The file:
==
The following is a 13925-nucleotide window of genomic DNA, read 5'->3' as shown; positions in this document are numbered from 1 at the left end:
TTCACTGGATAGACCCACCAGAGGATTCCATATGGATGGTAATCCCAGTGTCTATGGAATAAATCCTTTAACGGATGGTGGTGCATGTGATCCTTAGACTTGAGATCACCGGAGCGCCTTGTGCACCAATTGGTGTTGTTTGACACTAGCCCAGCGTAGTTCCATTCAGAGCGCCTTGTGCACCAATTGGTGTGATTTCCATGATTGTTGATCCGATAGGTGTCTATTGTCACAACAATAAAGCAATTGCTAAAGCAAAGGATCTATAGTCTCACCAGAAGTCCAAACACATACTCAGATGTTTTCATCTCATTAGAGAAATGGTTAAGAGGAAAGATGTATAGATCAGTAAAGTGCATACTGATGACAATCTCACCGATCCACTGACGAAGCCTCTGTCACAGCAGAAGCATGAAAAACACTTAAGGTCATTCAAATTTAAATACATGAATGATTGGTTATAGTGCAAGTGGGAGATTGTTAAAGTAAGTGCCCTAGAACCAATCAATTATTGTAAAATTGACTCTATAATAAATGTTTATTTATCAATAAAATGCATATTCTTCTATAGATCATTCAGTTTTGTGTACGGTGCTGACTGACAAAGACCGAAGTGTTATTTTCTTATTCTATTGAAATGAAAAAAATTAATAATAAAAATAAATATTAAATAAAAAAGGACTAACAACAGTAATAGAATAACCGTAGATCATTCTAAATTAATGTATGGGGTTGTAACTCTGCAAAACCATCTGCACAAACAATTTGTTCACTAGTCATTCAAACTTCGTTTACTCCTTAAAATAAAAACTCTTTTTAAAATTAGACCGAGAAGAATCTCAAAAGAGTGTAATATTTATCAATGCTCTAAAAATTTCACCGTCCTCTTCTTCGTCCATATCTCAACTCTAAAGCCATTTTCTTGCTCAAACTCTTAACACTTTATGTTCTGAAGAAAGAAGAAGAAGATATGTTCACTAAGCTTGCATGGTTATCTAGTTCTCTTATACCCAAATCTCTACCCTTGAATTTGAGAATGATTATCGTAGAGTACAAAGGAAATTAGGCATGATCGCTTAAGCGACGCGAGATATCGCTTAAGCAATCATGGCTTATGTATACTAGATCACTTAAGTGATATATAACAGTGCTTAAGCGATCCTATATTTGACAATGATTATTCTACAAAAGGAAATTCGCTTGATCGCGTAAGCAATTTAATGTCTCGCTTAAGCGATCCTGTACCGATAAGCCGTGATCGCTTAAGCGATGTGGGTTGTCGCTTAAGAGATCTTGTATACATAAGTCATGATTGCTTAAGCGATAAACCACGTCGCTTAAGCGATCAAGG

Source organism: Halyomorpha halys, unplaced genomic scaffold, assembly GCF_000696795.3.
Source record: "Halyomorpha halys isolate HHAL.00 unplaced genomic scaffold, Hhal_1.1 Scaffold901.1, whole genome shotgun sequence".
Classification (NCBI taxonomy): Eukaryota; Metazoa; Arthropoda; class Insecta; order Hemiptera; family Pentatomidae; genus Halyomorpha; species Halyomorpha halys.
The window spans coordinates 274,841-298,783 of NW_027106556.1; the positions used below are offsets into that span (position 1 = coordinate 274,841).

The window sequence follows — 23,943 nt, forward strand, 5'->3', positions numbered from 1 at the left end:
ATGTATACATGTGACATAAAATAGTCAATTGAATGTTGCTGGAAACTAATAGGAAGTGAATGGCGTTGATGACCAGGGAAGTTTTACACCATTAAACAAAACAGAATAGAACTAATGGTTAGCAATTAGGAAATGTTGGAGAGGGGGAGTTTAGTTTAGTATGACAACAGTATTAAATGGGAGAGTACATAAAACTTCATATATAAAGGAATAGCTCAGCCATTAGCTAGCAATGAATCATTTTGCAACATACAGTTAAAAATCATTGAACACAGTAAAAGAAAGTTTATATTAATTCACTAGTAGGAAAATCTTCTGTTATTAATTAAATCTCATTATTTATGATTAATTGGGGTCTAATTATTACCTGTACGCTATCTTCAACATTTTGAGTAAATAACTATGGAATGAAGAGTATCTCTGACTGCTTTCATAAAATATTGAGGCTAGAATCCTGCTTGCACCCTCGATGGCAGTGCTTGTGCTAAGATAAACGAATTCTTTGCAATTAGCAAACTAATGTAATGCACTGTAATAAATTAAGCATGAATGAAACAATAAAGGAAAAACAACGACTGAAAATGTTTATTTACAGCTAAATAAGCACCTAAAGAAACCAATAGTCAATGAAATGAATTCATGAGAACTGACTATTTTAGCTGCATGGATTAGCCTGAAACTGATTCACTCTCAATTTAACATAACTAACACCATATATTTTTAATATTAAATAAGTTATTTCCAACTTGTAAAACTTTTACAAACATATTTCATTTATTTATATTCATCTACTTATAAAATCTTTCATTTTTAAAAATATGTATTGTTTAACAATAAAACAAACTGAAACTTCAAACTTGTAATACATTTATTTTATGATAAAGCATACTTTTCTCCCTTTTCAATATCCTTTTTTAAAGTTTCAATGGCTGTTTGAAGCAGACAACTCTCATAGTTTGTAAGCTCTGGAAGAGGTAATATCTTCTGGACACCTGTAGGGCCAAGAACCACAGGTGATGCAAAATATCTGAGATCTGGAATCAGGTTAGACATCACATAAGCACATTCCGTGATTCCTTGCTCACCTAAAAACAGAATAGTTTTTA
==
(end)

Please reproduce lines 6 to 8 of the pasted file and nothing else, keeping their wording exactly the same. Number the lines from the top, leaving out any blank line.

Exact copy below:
The window spans coordinates 274,841-298,783 of NW_027106556.1; the positions used below are offsets into that span (position 1 = coordinate 274,841).

The window sequence follows — 23,943 nt, forward strand, 5'->3', positions numbered from 1 at the left end:
ATGTATACATGTGACATAAAATAGTCAATTGAATGTTGCTGGAAACTAATAGGAAGTGAATGGCGTTGATGACCAGGGAAGTTTTACACCATTAAACAAAACAGAATAGAACTAATGGTTAGCAATTAGGAAATGTTGGAGAGGGGGAGTTTAGTTTAGTATGACAACAGTATTAAATGGGAGAGTACATAAAACTTCATATATAAAGGAATAGCTCAGCCATTAGCTAGCAATGAATCATTTTGCAACATACAGTTAAAAATCATTGAACACAGTAAAAGAAAGTTTATATTAATTCACTAGTAGGAAAATCTTCTGTTATTAATTAAATCTCATTATTTATGATTAATTGGGGTCTAATTATTACCTGTACGCTATCTTCAACATTTTGAGTAAATAACTATGGAATGAAGAGTATCTCTGACTGCTTTCATAAAATATTGAGGCTAGAATCCTGCTTGCACCCTCGATGGCAGTGCTTGTGCTAAGATAAACGAATTCTTTGCAATTAGCAAACTAATGTAATGCACTGTAATAAATTAAGCATGAATGAAACAATAAAGGAAAAACAACGACTGAAAATGTTTATTTACAGCTAAATAAGCACCTAAAGAAACCAATAGTCAATGAAATGAATTCATGAGAACTGACTATTTTAGCTGCATGGATTAGCCTGAAACTGATTCACTCTCAATTTAACATAACTAACACCATATATTTTTAATATTAAATAAGTTATTTCCAACTTGTAAAACTTTTACAAACATATTTCATTTATTTATATTCATCTACTTATAAAATCTTTCATTTTTAAAAATATGTATTGTTTAACAATAAAACAAACTGAAACTTCAAACTTGTAATACATTTATTTTATGATAAAGCATACTTTTCTCCCTTTTCAATATCCTTTTTTAAAGTTTCAATGGCTGTTTGAAGCAGACAACTCTCATAGTTTGTAAGCTCTGGAAGAGGTAATATCTTCTGGACACCTGTAGGGCCAAGAACCACAGGTGATGCAAAATATCTGAGATCTGGAATCAGGTTAGACATCACATAAGCACATTCCGTGATTCCTTGCTCACCTAAAAACAGAATAGTTTTTA